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Legislative Assembly for the ACT: 2002 Week 2 Hansard (21 February) . . Page.. 505 ..

MR STEFANIAK (continuing):

Mr Corbell, I think you are skating on pretty thin ice in saying that. Whilst it is understandable for the Labor Party to say that it has to abide by his promise, I do not think that that is the right thing to do here. It is being shown that there will be some very serious problems for the AIS if the eastern route is not followed. Continuation with the western route is going to cause real problems for the AIS and we might lose that excellent institution. Yes, that might pose a dilemma for the ALP.

It is unfortunate that this issue has arisen again so close to the election, but the test of true statesmanship-the people opposite say the same thing about the Prime Minister saying sorry-is to be able to say, "We made a mistake. Yes, we did not give proper consideration to that. Yes, there are some real problems there. We should not have made that promise in the election. We now have all this other information. We were stupid to make that promise. We apologise for making it. We did the wrong thing; the eastern route is the way to go. We are sorry that we made the promise."

That does happen from time to time in politics. You are not going to lose anything out of doing that; you will probably benefit from admitting your mistake. It is stupid to stick blindly to a promise that has been shown quite clearly to be flawed. You should have seen how flawed it was last year. It was pointed out by Mr Ferguson, pointed out by other people at the AIS and pointed out on several occasions in debate in this Assembly, but you blindly went ahead with it. Maybe you thought it was more popular because you had a vociferous minority wanting a certain route and you thought there were more votes in that. But, quite clearly, you did not look at it properly. You discounted totally some very real claims which are now coming back to roost.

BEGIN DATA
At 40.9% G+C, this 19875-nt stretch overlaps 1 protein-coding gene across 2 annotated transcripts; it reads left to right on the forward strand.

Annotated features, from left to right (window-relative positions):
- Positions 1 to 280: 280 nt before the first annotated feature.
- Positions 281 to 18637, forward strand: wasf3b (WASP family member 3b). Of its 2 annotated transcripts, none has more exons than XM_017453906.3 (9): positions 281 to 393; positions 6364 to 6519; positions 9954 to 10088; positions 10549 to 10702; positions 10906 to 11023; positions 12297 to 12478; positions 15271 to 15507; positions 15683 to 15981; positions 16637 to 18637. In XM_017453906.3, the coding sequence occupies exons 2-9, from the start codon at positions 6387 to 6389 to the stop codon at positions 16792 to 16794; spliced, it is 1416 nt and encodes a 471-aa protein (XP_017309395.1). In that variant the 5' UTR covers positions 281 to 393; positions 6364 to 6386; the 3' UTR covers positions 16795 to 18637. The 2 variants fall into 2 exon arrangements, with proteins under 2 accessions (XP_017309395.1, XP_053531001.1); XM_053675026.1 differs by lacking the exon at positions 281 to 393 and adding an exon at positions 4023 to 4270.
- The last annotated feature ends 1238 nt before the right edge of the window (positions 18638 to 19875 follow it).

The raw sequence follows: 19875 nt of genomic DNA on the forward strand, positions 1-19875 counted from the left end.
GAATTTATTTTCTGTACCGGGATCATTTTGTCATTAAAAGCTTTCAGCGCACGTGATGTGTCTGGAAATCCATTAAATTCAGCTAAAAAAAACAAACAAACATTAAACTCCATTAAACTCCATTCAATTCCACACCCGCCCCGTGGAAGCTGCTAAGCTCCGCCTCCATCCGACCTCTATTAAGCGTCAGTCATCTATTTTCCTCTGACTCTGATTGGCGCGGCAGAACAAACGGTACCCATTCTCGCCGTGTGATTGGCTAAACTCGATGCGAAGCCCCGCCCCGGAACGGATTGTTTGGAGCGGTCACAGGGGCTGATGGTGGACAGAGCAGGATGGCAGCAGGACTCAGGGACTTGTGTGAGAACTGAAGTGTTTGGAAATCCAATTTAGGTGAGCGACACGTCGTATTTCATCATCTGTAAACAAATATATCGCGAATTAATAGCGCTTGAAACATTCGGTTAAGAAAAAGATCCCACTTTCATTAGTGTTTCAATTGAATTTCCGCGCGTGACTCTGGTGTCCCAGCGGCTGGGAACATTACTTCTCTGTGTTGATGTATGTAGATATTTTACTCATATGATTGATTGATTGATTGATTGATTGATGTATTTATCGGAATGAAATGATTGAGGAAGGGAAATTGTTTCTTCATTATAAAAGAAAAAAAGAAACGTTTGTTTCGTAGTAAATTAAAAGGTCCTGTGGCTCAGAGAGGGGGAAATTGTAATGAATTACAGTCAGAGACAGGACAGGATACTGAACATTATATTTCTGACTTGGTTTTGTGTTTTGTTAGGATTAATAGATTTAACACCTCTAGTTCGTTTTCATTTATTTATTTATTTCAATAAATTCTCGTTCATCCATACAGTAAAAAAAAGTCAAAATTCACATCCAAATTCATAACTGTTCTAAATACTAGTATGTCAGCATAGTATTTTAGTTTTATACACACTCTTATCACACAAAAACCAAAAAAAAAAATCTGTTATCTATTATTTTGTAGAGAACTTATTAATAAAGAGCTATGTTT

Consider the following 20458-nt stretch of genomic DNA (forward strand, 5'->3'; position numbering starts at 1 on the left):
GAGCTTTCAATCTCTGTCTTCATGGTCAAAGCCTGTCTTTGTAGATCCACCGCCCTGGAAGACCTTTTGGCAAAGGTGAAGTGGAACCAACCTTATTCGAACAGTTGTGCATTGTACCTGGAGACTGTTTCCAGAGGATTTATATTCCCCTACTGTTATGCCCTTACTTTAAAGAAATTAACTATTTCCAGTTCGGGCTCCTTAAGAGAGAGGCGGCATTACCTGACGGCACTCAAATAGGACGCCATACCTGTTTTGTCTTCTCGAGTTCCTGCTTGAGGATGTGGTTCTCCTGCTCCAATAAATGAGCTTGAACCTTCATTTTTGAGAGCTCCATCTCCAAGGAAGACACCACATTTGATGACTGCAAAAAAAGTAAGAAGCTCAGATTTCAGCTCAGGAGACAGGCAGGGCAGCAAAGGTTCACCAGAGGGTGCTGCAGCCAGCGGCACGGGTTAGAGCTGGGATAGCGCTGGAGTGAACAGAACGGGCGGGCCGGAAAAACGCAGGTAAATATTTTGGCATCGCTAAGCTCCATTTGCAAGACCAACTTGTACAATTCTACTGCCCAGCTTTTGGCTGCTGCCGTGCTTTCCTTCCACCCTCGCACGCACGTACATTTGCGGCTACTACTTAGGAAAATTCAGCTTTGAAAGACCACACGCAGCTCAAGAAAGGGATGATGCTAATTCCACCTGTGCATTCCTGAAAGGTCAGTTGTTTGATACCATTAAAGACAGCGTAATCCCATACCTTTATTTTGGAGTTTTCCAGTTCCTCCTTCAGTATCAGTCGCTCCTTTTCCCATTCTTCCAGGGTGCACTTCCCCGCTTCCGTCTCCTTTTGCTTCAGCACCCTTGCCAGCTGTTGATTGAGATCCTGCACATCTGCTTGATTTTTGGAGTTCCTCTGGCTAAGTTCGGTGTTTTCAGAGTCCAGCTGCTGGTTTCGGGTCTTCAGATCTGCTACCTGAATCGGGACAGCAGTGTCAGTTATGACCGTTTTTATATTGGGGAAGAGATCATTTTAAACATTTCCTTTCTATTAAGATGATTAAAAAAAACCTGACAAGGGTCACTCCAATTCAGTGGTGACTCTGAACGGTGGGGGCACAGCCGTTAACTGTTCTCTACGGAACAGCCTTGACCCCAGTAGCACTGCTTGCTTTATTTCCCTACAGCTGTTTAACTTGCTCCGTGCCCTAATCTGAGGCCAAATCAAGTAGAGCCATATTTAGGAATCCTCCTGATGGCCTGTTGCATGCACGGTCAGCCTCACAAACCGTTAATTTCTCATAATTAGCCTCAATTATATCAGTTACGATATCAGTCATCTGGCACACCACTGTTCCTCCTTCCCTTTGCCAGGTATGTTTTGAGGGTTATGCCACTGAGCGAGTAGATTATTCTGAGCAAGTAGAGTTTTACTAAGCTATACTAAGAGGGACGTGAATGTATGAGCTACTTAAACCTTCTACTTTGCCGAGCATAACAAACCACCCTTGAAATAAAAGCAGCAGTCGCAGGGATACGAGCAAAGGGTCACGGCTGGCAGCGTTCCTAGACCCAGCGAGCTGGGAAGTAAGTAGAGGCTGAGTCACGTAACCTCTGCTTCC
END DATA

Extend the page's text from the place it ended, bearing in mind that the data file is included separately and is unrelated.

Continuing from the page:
If you go ahead, and I assume that you have the numbers on this one, I hope that the institute will not move, but I would not count on that, and we would really hate to say that we told you so. I know that it would be hard to do so, but I think that you would be showing a lot of statesmanship here if you had a rethink on this matter and had the gumption to say that you might have got it wrong. I commend Mr Pratt's motion.

MR SPEAKER: The member's time has expired.

MS DUNDAS (4.44): Mr Speaker, I would like to speak on both the motion and the amendment. I will not be supporting the amendment because it appears to create more confusion over transport policy and I do not believe it advances the transport debate any further. This amendment is more likely to result in the continuing stagnation of transport policy that this Assembly has presided over since self-government began. The eastern option-the eastern alignment of the Gungahlin Drive extension-is part of the current Territory Plan, and I believe that to be the major and pressing environmental concern of the day.

I understand Mr Pratt is concerned about the impact the western option would have on the Australian Institute of Sport. However, I do not support his motion, as I understand that the government is already consulting with the AIS. If the opposition has any evidence that the government is not talking to the institute, and not consulting on its plans, then I would be very interested to hear about it.

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